Boxelder bug, Boisea trivattata
The boxelder bug is a common household pest in Colorado. They can feed on a variety of plants, and boxelder seed pods are the preferred food source. These insects are often found sunbathing on warm, south-facing structures in large numbers near female boxelder trees.
Adult boxelder bugs are about 1.3 cm (0.5 inch) in length. They have black bodies with a single red line on each side, a diagonal red line on each wing, and three red lines on the thorax. Boxelder bugs are fluid-feeders and have piercing-sucking mouthparts. Nymphs are noticeably smaller and lack fully formed wings. Young nymphs also have a bright red abdomen, which differentiates them from adults. The eggs of boxelder bugs are small, red, and ovular eggs.
Two insects in Colorado are likely to be misidentified as boxelder bugs: the small milkweed bug (Lygaeus kalmii) and Jadera haematoloma. Unlike the boxelder bug, the small milkweed bug has a notable white spot on the exposed portion of the hindwings. Jadera haematoloma has similar red lines along the sides of the thorax but lacks red lines on the forewings.
- Boxelder bugs are long black insects with characteristic red lines on the forewings and thorax. In Colorado, two common insects that resemble boxelder bugs are the small milkweed bug and Jadera haematoloma.
- Boxelder bugs are considered a nuisance pest since they rarely bite and do not cause damage to homes.
- It is easiest to prevent boxelder bug infestations by sealing up cracks in doors and windows before late summer. Individuals that do migrate indoors can be vacuumed up.
Adult boxelder bug. Note the diagonal red lines running along the edge of the forewings and the three red lines on the thorax. Boxelder bugs are a common household nuisance during winter and can often be seen aggregating on south-facing structures late in the summer. This insect is most likely to be problematic in areas with female boxelder trees. Effective management relies on sealing potential entries to indoor structures and removing vegetation on the south and west sides of structures. Image credit: Joseph Berger, Bugwood.org
Early boxelder bug nymph. Note the small developing wings and red abdomen. Image Credit: Jim Baker, North Carolina State University, Bugwood.org.
Adult of the small milkweed bug. Note the patch of white coloration on the back, which is not present on boxelder bugs. Image credit: Bruce Watt, University of Maine, Bugwood.org
Adult of Jadera haematoloma. Note the absent red lines on the forewing, which distinguishes this species from boxelder bugs. Image credit: Jim Baker, North Carolina State University, Bugwood.org
Life history and habits
Boxelder bugs undergo incomplete metamorphosis and have three life stages: egg, nymph, and adult. Two generations are produced each year. As temperatures begin to drop in the fall, adult boxelder bugs of the second generation will often seek overwintering shelter. In the spring, boxelder bugs will emerge after overwintering and begin laying eggs in bark or on leaves of the host plant. Upon hatching several days later, the emergent nymphs can be found on vegetation near boxelder trees until seeds develop, at which point nymphs begin feeding.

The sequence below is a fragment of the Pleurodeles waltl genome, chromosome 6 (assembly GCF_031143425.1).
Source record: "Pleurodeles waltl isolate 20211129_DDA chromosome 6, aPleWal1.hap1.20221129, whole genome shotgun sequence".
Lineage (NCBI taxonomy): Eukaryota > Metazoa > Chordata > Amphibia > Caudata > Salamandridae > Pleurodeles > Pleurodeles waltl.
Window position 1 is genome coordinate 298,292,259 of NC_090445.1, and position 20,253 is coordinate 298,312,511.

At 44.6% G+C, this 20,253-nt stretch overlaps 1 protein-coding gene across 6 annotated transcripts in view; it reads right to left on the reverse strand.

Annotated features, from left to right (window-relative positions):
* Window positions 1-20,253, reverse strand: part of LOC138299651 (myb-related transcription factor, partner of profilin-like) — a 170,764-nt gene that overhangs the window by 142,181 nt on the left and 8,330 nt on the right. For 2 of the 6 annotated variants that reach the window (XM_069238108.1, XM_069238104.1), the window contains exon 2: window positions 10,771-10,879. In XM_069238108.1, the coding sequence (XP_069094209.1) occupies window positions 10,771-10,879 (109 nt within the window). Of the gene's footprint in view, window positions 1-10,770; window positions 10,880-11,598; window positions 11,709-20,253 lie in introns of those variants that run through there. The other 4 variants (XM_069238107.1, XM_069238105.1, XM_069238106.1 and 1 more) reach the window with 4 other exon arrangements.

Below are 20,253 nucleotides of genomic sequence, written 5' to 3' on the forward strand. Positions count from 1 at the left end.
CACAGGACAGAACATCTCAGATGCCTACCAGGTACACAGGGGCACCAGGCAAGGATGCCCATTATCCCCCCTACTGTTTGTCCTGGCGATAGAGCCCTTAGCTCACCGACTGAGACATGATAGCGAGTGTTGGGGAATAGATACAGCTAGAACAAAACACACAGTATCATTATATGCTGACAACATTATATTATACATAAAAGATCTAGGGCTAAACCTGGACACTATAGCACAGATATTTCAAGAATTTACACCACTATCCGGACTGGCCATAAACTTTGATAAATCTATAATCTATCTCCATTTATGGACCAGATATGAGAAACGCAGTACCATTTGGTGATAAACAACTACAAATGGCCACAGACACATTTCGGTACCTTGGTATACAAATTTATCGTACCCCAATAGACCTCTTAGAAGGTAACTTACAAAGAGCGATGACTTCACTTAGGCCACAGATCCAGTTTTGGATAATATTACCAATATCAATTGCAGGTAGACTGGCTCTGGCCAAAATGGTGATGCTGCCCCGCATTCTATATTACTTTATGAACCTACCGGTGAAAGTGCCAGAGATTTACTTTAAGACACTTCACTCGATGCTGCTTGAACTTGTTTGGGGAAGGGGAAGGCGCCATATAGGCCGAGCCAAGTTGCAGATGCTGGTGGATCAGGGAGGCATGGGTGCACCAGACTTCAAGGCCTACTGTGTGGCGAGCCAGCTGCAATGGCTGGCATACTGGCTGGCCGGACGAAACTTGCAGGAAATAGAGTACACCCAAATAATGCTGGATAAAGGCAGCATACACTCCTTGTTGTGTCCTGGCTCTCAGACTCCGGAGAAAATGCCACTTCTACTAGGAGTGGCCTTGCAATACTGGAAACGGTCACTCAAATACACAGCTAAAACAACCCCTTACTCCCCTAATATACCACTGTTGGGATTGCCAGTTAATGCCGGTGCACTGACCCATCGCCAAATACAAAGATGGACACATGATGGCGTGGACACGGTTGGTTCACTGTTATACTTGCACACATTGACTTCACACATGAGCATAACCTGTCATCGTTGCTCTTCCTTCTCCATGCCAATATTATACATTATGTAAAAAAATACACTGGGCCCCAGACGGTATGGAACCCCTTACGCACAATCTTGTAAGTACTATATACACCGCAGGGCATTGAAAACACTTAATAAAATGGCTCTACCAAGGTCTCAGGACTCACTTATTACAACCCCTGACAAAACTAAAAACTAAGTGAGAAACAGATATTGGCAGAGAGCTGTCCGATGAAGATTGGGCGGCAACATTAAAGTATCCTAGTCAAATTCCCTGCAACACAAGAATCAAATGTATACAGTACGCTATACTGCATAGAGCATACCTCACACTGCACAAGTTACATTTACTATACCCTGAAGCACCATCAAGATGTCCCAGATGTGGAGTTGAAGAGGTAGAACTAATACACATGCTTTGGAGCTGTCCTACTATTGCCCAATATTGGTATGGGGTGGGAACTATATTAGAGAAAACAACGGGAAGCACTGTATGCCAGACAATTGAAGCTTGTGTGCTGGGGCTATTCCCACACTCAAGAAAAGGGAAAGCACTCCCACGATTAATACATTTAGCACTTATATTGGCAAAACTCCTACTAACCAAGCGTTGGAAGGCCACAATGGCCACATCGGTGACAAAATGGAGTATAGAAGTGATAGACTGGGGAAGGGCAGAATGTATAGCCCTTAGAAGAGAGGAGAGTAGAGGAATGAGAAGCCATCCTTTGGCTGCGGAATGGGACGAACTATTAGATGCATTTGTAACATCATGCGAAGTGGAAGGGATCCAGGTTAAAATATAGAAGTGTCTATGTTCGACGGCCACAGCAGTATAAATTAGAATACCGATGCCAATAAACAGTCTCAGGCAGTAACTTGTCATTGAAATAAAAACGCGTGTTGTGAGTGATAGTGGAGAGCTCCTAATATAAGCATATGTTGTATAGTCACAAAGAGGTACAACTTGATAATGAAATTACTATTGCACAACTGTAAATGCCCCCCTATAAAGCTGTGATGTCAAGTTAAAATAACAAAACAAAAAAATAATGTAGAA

In August and September, adult boxelder bugs will begin to migrate indoors for overwintering shelter. They tend to prefer dry, tight, sheltered areas, and can often be found in window panes, attics, and doors. They can also be found in spaces outdoors, such as ditches and under debris. On warm winter days, they may briefly emerge, only to return to their overwintering site at the end of the day.
Boxelder bugs are a nuisance pest since they rarely bite and do not damage structures in the house. However, they can stain fabric and may also emit an unpleasant odor when crushed. The best way to prevent boxelder bugs from entering the house is to seal up possible entryways before they search for overwintering sites. During the summer, regularly inspect sites where boxelder bugs aggregate and seal any possible entryways. This may include caulking up windows or other possible openings in the structure, screening off vents, and sealing off small holes near plumbing or gas structures. In addition, removing plant debris such as fallen leaves from the sides of south- and west-facing structures can help reduce the density of boxelder bugs. When found indoors, it is recommended to use a vacuum to remove the insects.
In extreme instances, host trees, including boxelders and various maple species, can be cut down to remove the bugs from the local ecosystem, though this is often impractical and not typically advised.
Chemical management is not advised since boxelder bugs are nuisance pests and there are effective cultural practices that can be used to prevent and manage their infestations.
Utah State University Cooperative Extension. (2010). Boxelder Bug. Utah State University – Extension. Available https://extension.usu.edu/pests/schoolipm/structural-pest-id-guide/boxelder-bug
University of Missouri Extension. (2022). Boxelder Bug. University of Missouri – Extension. Available https://extension.missouri.edu/publications/g7360